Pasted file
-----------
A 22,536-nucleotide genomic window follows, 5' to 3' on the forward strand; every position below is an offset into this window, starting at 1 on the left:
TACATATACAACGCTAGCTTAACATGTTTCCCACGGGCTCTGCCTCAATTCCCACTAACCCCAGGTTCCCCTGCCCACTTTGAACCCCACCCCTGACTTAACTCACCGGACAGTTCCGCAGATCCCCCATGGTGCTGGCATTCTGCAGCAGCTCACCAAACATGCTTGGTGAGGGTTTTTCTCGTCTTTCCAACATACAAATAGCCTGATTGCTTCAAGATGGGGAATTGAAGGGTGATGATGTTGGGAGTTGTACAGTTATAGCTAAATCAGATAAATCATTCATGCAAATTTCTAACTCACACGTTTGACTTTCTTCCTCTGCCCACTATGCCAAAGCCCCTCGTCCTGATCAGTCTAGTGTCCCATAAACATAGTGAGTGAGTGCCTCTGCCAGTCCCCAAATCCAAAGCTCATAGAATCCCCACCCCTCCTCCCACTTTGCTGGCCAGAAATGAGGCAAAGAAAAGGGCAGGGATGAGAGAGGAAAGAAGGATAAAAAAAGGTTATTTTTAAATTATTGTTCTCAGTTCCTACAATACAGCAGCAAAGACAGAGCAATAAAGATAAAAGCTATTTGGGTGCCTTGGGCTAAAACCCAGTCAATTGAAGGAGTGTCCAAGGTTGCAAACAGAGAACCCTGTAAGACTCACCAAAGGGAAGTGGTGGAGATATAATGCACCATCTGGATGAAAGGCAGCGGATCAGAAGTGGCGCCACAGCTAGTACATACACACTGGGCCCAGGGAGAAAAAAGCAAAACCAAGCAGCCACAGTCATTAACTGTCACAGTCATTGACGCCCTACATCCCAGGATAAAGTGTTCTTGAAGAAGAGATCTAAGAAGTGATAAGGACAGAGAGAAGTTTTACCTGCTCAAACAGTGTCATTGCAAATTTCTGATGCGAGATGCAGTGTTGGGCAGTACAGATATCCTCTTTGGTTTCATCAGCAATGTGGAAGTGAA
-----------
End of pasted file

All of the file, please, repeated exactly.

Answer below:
A 22,536-nucleotide genomic window follows, 5' to 3' on the forward strand; every position below is an offset into this window, starting at 1 on the left:
TACATATACAACGCTAGCTTAACATGTTTCCCACGGGCTCTGCCTCAATTCCCACTAACCCCAGGTTCCCCTGCCCACTTTGAACCCCACCCCTGACTTAACTCACCGGACAGTTCCGCAGATCCCCCATGGTGCTGGCATTCTGCAGCAGCTCACCAAACATGCTTGGTGAGGGTTTTTCTCGTCTTTCCAACATACAAATAGCCTGATTGCTTCAAGATGGGGAATTGAAGGGTGATGATGTTGGGAGTTGTACAGTTATAGCTAAATCAGATAAATCATTCATGCAAATTTCTAACTCACACGTTTGACTTTCTTCCTCTGCCCACTATGCCAAAGCCCCTCGTCCTGATCAGTCTAGTGTCCCATAAACATAGTGAGTGAGTGCCTCTGCCAGTCCCCAAATCCAAAGCTCATAGAATCCCCACCCCTCCTCCCACTTTGCTGGCCAGAAATGAGGCAAAGAAAAGGGCAGGGATGAGAGAGGAAAGAAGGATAAAAAAAGGTTATTTTTAAATTATTGTTCTCAGTTCCTACAATACAGCAGCAAAGACAGAGCAATAAAGATAAAAGCTATTTGGGTGCCTTGGGCTAAAACCCAGTCAATTGAAGGAGTGTCCAAGGTTGCAAACAGAGAACCCTGTAAGACTCACCAAAGGGAAGTGGTGGAGATATAATGCACCATCTGGATGAAAGGCAGCGGATCAGAAGTGGCGCCACAGCTAGTACATACACACTGGGCCCAGGGAGAAAAAAGCAAAACCAAGCAGCCACAGTCATTAACTGTCACAGTCATTGACGCCCTACATCCCAGGATAAAGTGTTCTTGAAGAAGAGATCTAAGAAGTGATAAGGACAGAGAGAAGTTTTACCTGCTCAAACAGTGTCATTGCAAATTTCTGATGCGAGATGCAGTGTTGGGCAGTACAGATATCCTCTTTGGTTTCATCAGCAATGTGGAAGTGAA